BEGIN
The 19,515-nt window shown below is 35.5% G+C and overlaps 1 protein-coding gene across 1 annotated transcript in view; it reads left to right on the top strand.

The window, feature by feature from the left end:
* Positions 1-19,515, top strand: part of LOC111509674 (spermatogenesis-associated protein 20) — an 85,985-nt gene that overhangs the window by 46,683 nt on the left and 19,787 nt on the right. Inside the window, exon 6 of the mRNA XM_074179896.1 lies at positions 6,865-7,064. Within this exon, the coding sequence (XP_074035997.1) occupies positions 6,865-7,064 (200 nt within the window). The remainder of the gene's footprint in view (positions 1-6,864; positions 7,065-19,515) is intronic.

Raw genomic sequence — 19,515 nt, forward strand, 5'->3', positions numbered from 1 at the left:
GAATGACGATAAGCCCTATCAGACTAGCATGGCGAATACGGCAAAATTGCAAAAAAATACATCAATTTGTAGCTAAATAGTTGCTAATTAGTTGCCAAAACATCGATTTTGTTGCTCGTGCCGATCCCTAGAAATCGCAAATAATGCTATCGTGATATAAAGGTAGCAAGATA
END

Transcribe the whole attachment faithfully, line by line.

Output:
The 19,515-nt window shown below is 35.5% G+C and overlaps 1 protein-coding gene across 1 annotated transcript in view; it reads left to right on the top strand.

The window, feature by feature from the left end:
* Positions 1-19,515, top strand: part of LOC111509674 (spermatogenesis-associated protein 20) — an 85,985-nt gene that overhangs the window by 46,683 nt on the left and 19,787 nt on the right. Inside the window, exon 6 of the mRNA XM_074179896.1 lies at positions 6,865-7,064. Within this exon, the coding sequence (XP_074035997.1) occupies positions 6,865-7,064 (200 nt within the window). The remainder of the gene's footprint in view (positions 1-6,864; positions 7,065-19,515) is intronic.

Raw genomic sequence — 19,515 nt, forward strand, 5'->3', positions numbered from 1 at the left:
GAATGACGATAAGCCCTATCAGACTAGCATGGCGAATACGGCAAAATTGCAAAAAAATACATCAATTTGTAGCTAAATAGTTGCTAATTAGTTGCCAAAACATCGATTTTGTTGCTCGTGCCGATCCCTAGAAATCGCAAATAATGCTATCGTGATATAAAGGTAGCAAGATA